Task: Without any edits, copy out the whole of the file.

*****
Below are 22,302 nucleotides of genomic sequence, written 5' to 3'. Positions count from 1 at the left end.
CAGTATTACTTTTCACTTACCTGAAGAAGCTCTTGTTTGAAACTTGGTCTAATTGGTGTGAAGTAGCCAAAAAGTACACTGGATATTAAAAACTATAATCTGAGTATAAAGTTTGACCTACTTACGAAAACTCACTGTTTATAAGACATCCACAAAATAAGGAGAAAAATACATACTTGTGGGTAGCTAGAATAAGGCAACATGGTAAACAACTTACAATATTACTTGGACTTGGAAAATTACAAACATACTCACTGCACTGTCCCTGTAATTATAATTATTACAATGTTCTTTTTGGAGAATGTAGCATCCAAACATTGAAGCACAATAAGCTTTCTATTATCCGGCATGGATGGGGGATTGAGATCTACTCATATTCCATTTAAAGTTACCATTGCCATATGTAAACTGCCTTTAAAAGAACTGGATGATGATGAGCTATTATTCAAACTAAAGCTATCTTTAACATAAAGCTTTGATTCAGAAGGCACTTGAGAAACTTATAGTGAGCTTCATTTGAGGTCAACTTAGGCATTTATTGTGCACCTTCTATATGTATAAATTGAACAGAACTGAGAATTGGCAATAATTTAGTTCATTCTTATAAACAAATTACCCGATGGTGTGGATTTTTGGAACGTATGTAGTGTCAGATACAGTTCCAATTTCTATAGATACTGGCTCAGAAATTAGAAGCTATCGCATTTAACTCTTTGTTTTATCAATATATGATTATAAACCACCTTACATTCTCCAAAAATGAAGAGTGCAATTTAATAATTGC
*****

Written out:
Below are 22,302 nucleotides of genomic sequence, written 5' to 3'. Positions count from 1 at the left end.
CAGTATTACTTTTCACTTACCTGAAGAAGCTCTTGTTTGAAACTTGGTCTAATTGGTGTGAAGTAGCCAAAAAGTACACTGGATATTAAAAACTATAATCTGAGTATAAAGTTTGACCTACTTACGAAAACTCACTGTTTATAAGACATCCACAAAATAAGGAGAAAAATACATACTTGTGGGTAGCTAGAATAAGGCAACATGGTAAACAACTTACAATATTACTTGGACTTGGAAAATTACAAACATACTCACTGCACTGTCCCTGTAATTATAATTATTACAATGTTCTTTTTGGAGAATGTAGCATCCAAACATTGAAGCACAATAAGCTTTCTATTATCCGGCATGGATGGGGGATTGAGATCTACTCATATTCCATTTAAAGTTACCATTGCCATATGTAAACTGCCTTTAAAAGAACTGGATGATGATGAGCTATTATTCAAACTAAAGCTATCTTTAACATAAAGCTTTGATTCAGAAGGCACTTGAGAAACTTATAGTGAGCTTCATTTGAGGTCAACTTAGGCATTTATTGTGCACCTTCTATATGTATAAATTGAACAGAACTGAGAATTGGCAATAATTTAGTTCATTCTTATAAACAAATTACCCGATGGTGTGGATTTTTGGAACGTATGTAGTGTCAGATACAGTTCCAATTTCTATAGATACTGGCTCAGAAATTAGAAGCTATCGCATTTAACTCTTTGTTTTATCAATATATGATTATAAACCACCTTACATTCTCCAAAAATGAAGAGTGCAATTTAATAATTGC